Epidemiologic data vary according to each country; the highest prevalence has been observed in the USA, secondarily to European and Asian countries . The United States, it has been estimated that approximately 20 new patients per million adults are diagnosed with the disease annually. A definite predilection exists for female individuals, who are affected 5 times more often than male patients. Cases of systemic scleroderma diagnosed in children are scarce and most of the patients first exhibit symptoms around the age of 50 years old .
The characteristic features of systemic scleroderma include fibrosis of the skin and viscera. Even though the accurate cause remains unknown, it is believed that alterations of the endothelial consistency lead to an autoimmune response and the stimulation of mast cells, macrophages, fibroblasts and other cellular components involved in the immunologic process. Cytokines and enzymes are believed to be activated afterwards, which inadvertently cause alterations of the extracellular matrix (all types of collagen, fibronectin etc). Overproduction of collagen and its deposition on the skin and organs is the ultimate product of the aforementioned procedure. Collagen deposition is believed to be a direct result of the activation of transforming growth factor-beta (TGF-beta) or interleukin-4 (IL-4), while various other molecular substances have also been incriminated .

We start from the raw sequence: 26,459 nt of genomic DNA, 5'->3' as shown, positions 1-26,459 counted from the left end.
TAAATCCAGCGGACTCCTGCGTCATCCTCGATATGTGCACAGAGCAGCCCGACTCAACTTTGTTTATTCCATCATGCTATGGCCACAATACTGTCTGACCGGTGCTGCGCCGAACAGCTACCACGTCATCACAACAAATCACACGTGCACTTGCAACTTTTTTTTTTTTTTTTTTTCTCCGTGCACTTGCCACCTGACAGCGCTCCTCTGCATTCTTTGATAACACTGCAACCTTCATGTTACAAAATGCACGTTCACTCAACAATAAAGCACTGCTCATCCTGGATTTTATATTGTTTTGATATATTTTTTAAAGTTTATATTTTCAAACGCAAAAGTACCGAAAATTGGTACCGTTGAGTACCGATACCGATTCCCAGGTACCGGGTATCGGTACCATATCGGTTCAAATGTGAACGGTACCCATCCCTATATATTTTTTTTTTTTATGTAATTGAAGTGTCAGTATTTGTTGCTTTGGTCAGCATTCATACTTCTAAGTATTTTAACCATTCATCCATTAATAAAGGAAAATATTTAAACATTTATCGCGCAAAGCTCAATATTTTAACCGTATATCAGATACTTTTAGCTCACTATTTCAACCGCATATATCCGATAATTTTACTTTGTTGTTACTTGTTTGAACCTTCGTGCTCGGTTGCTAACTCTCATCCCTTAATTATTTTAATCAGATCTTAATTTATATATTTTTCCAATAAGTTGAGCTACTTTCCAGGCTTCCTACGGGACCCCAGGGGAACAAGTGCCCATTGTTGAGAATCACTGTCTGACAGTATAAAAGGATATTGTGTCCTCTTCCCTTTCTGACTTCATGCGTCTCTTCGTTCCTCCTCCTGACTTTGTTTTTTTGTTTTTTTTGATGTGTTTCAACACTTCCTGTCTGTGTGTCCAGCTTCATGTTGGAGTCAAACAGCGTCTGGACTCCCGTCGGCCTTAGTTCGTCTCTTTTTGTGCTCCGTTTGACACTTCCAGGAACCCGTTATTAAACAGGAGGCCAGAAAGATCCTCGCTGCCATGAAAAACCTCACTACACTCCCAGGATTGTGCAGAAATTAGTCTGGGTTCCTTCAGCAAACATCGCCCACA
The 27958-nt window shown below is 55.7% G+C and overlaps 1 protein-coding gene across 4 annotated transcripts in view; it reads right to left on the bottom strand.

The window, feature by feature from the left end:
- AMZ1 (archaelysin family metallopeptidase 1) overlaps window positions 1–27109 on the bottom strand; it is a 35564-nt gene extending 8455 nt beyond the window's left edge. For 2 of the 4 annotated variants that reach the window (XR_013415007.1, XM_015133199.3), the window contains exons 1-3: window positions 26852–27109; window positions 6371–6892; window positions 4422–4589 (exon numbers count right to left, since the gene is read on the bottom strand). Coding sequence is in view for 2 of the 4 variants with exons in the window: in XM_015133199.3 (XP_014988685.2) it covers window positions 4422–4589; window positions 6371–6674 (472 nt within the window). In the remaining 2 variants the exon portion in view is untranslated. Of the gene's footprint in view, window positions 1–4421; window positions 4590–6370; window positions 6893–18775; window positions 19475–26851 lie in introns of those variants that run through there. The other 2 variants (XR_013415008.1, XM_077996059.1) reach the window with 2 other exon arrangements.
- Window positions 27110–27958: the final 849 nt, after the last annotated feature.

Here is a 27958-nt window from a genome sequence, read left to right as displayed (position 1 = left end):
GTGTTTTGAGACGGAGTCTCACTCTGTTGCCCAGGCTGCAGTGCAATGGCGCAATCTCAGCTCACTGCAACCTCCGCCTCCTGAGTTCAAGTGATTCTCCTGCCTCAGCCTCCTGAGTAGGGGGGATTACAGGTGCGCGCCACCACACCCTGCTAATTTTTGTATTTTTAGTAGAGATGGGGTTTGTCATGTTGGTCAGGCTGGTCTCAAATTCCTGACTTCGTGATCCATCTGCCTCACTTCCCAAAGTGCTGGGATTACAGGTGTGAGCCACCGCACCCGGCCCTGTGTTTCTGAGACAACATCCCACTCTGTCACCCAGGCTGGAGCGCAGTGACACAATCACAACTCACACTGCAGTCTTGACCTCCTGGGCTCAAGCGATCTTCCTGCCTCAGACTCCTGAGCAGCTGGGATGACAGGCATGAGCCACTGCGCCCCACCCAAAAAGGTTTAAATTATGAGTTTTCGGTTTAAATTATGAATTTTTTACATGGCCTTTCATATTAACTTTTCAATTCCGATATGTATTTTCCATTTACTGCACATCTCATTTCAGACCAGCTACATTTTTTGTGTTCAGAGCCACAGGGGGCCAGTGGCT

Another essential alteration caused by systemic scleroderma involves the destruction of small vessels: TGF-beta and platelet-derived growth factor (PDGF) probably mediate this process as well. Generally, systemic scleroderma is an autoimmune disease, and various autoantibodies are responsible for the profound infiltration of the skin and viscera by t and B cells and other components. it has also been proposed that human leukocyte antigens also play a role in the disease's pathogenesis, although their part remains obscure and unconfirmed. Another theoretical suggestion incriminated cellular apoptosis and the production of free radicals as potential culprits.
Systemic scleroderma cannot be prevented.
Systemic scleroderma is otherwise referred to as systemic sclerosis and is classified under the broader category of connective tissue disorders. It causes cutaneous and visceral collagen infiltration and leads to the destruction of the small vessels. It is a chronic disease, which most often begins with symptomatology related to the skin. Typical symptoms that accompany systemic scleroderma are the Raynaud's phenomenon and regionally thickened skin .